Security Lessons Learned From 2017

2017 was the year when malware attacks, data breaches and a host of other cyber attacks hit the headlines. The damage and disruption caused by high-profile cyber attacks, such as WannaCry, was clear for all to see. However, at the start of a new year, now is the time for our attention to move beyond those immediate consequences in an effort to better understand how and why these incidents occurred in the first place and most importantly, how to prevent furture attacks.

The below article, originally published by our email security partner, Mimecast, highlights the email security lessons we should all learn from 2017. It provides tips for anticipating and combating email security threats as well as providing recommendations for how to make your email security more resilient in 2018.

 

Email Security 2017

The headlines were filled with news of various types of big cyber attacks in 2017:

Pro Tip: Breaches like these are going to keep happening in 2018, but in 2018 GDPR will be in effect and thus there will be a whole other layer of law enforcement in effect. Remember, if you do business with any customers in Europe, GDPR applies to you. Learn more. 

Ransomware attacks and breaches grabbed most of the headlines and got the lion’s share of IT personnel’s attention.  But running after newsy breaches isn’t a good way to run your security program.

“If your security strategy is significantly influenced by the news, you’re in trouble because you’re focused on what’s grabbing headlines instead of addressing potential risks to your business,” cautions Mimecast email security expert Matthew Gardiner. “It’s useful to read about what’s happening broadly, but you need to understand the events’ relevance to you. IT professionals’ bosses read the news and think it’s important to check the organization’s readiness for this kind of attack. But attacks that make the news are just a few of millions that are occurring.  Just because it is in the news doesn’t mean it is a risk for your organization.”

In December 2017 Mimecast published our quarterly ESRA results, and what we learned is that the bigger threat to organizations is missed impersonation attacks, which occurred more than 7 times as much as missed email-borne malware. In fact, impersonation attacks skyrocketed almost 50 percent quarter-over-quarter in our testing results

Anticipating Attacks

“The average organization and the typical email security systems they are using aren’t very effective at protecting against email impersonations,” Gardiner notes. “They’re going to battle with armour that has holes in it.”

“The rise of email impersonation attacks illustrates that cybercriminals are always moving forward and changing techniques,” Gardiner asserts. “The best defenders are not just reacting, they’re being proactive. You’ve got to think like an attacker and look for vulnerabilities to ultimately improve security to try to be a step ahead.”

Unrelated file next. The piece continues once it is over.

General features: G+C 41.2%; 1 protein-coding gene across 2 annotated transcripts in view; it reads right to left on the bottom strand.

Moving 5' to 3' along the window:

For example, Mimecast’s research group regularly looks for weaknesses and gaps in email security. Recently, the team found an exploit that called into question email’s immutability as a messaging system. The exploit shown by Mimecast, dubbed ROPEMAKER, enables a cybercriminal to change an email’s content easily, like editing text or replacing any URL with a malicious one — without direct access to the user’s inbox. Mimecast recently added a defence against this exploit for its customers and made other security recommendations to protect email from this threat.

Looking Ahead to 2018: Cyber Resilience for Email

Even if you don’t have a crack team of IT Security pros trying to outwit hackers by uncovering exploits, a key project for 2018 should be improving your cyber resilience for email.

Preventing known threats is just the beginning. You need a cyber resilience strategy to protect yourself from email-borne threats and to mitigate overall business risk for an application as critical as email. A holistic email protection strategy includes:

Pro Tip: Consider implementing DMARC, which addresses the literal spoofing of branded domains. DMARC makes it more difficult for malicious actors to send an email from a well-known domain, and when both the “sender” and the recipient are DMARC-enabled, the spoofed email is rejected.  But don’t expect DMARC to solve all of your phishing threats.

“Cyber thieves are always looking for opportunities to exploit your email,” Gardiner laments. “But with a strong plan for cyber resilience, you can better safeguard your organization.”

Cyber resilience for email. Sounds like a good New Year’s resolution!

 

This article was originally published on Microsoft.com. Read the original article.